Tuesday, November 11, 2008

Free Range



I've learned a couple of things about chickens lately. One is that they are very amusing, running around like aliens on the landscape, the other is that free range is just another term for having chicken poop everwhere! I was happy to find my dogs relatively disinterested in birds running around (most chicken keeping tales end with a murderous canine) but not so pleased to see my porch covered in landmines. It looks like the porch screening project has moved to the top of the list!




Here is Steve Wagner planing down a seat for his continuous arm. Steve was given the class as a retirement gift and I think that he is a bit surprised by how much work goes into building a chair, so much for the easy life.

One of the questions that just won't die concerns how long a log can be kept green and usable. One of the reasons that I like using white oak is the longevity of the log. Unlike maple, ash and hickory, white oak can be kept for a long time without succumbing to rot. I usually try to keep the log a whole as possible and in a shady spot or under a tarp. When I have small splits that aren't going to be used for a while, I sink them in my pond. I've often wondered what the limits of this method are. I know that folks are digging ancient trees out of bogs and lakes all over the place, but I was concerned about the potential change in properties in the wood from extended submersion.



This piece has helped put my mind to ease. It was in my pond for about a year, long enough to get a nasty coating of green goo on the outside. But after I cut it open, I was happy to find beautifully intact heartwood. It worked and bent just beautifully. While I don't expect this to put an end to the storage questions, it is an encouraging hint to the possibilities.

3 comments:

Anonymous said...

Did you know that one explanation for the sound of a Stradivarius violin is that the wood would have been transported as part of a raft of logs floated along rivers and often spent time completely submerged in sea water? Never tried to get a tune from a chair but......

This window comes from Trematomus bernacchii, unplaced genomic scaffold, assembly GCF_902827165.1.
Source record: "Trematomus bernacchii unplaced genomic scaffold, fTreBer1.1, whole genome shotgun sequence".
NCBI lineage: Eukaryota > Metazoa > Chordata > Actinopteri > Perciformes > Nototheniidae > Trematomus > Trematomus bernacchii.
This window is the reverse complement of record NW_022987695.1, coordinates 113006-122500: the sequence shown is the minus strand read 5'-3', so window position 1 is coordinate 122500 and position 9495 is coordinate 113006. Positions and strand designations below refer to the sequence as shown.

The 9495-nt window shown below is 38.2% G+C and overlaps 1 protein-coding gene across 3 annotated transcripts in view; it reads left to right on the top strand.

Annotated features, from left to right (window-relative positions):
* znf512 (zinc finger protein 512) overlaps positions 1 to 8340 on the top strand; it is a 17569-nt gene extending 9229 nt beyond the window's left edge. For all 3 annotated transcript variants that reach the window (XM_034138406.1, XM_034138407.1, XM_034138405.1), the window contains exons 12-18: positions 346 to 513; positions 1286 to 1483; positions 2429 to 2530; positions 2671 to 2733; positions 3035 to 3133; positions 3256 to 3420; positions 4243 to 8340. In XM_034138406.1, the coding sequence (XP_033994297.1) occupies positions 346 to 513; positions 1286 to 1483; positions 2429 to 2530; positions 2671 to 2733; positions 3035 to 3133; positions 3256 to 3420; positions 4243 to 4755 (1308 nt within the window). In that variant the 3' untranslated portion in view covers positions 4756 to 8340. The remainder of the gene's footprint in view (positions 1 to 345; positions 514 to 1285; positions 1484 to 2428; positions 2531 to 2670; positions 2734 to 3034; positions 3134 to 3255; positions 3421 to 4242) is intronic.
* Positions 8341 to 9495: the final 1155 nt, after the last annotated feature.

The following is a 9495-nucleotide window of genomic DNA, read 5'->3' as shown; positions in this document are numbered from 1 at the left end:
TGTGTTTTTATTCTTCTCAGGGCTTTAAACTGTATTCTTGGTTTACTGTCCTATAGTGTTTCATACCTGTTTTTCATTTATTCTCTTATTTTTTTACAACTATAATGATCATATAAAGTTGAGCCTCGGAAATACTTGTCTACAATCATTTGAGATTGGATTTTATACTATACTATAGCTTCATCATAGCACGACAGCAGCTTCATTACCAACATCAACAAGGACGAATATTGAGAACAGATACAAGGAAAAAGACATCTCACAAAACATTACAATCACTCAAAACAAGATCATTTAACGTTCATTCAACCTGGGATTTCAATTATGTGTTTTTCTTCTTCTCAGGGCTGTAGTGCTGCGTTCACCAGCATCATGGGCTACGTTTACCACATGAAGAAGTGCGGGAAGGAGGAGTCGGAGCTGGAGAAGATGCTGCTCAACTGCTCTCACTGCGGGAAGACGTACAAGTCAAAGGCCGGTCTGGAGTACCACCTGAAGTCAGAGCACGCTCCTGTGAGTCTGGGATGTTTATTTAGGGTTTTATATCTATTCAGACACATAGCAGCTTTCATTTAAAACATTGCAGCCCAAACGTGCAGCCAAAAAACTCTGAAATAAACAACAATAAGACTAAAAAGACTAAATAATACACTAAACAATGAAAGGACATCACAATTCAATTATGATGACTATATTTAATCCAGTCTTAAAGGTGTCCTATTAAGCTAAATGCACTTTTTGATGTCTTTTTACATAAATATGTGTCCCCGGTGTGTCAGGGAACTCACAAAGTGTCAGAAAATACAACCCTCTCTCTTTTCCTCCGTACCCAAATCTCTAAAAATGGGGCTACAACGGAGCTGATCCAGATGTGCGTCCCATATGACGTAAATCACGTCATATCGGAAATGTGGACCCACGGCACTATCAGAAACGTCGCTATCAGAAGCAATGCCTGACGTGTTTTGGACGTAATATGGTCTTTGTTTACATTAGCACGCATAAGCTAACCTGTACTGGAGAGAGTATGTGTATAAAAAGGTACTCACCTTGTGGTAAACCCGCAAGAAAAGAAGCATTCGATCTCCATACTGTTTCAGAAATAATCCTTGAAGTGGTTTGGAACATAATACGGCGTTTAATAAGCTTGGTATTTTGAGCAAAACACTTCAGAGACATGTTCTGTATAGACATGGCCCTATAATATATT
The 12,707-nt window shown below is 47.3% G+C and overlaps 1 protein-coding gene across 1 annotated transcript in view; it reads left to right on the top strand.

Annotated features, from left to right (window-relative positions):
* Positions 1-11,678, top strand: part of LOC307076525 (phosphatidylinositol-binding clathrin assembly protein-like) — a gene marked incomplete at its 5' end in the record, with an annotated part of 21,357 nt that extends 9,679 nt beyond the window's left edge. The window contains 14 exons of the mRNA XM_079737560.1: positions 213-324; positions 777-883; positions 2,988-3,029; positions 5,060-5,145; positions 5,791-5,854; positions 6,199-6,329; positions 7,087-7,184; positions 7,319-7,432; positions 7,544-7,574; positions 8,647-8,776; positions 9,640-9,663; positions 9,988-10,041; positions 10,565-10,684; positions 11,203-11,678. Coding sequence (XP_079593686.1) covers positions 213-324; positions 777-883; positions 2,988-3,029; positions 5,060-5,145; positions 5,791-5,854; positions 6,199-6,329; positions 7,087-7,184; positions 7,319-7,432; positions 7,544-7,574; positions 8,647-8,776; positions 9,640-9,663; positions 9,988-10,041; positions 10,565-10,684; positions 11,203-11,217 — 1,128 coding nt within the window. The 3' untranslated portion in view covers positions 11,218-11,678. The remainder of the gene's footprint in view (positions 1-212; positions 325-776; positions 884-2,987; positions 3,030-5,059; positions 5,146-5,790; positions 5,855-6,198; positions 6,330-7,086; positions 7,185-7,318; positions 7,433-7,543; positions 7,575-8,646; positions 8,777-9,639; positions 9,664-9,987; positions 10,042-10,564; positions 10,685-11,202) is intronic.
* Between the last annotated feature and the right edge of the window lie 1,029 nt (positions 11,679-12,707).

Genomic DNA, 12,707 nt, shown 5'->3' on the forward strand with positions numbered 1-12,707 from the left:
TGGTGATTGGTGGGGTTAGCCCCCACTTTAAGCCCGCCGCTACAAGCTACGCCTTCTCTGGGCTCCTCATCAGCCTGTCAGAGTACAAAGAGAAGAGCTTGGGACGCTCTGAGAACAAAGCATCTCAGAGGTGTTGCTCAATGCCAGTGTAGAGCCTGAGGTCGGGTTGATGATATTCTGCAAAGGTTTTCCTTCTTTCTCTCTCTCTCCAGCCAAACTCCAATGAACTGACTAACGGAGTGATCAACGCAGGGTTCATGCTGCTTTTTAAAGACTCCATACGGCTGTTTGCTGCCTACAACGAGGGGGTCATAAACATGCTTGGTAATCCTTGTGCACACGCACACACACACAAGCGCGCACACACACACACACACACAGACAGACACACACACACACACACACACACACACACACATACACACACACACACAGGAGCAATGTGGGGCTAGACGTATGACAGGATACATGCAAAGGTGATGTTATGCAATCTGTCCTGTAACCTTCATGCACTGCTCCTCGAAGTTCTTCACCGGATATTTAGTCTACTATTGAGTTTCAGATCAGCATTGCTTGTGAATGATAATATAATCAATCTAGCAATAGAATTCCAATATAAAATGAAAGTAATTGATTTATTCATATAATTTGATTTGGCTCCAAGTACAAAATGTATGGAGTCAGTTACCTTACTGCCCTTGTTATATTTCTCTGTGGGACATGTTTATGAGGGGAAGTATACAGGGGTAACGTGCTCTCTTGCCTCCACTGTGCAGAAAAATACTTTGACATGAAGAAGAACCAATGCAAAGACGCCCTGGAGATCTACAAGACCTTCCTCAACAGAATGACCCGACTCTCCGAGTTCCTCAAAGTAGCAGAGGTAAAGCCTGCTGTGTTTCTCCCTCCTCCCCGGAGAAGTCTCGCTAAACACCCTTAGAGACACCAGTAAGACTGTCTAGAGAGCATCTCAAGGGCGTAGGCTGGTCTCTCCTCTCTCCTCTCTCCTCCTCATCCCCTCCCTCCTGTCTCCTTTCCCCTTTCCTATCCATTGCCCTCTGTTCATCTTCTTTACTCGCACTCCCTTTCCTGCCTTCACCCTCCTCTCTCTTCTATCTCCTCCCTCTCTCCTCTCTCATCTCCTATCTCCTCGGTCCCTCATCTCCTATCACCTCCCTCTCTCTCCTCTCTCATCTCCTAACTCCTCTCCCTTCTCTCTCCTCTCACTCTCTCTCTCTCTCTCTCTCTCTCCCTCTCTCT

Steve in Kansas said...

A year ago I bought two beautiful logs from a logger in south central Missouri (I only needed one, but he was only charging $50 each. . . you know how that goes). I used one last winter and spring. I'm going to retrieve the other one (a 6+ hour drive away) soon. I painted the ends and stored it in a barn. I'll let you know how it works. Any predictions?

greg said...

You need to train the dog to keep the chickens off the porch! I had one that did that. If a chicken got on the porch, my wife would shout and stomp her foot at it. The dog figured it out, and took up barking at them if they dared come up again.

I had a red oak log I kept for two years leaning against the north side of the barn with the bark on. The sap wood spalted, but the heartwood remained usable. If you can rive it and it doesn't break, it's OK to use. Spalted wood is brittle, and will break when you try to rive it.

I also had a stretcher I made out of a piece of maple firewood. It too was spalted, but I didn't notice that until it broke two years later, snapped right off where the tenon entered the leg. That was an interesting repair.

gb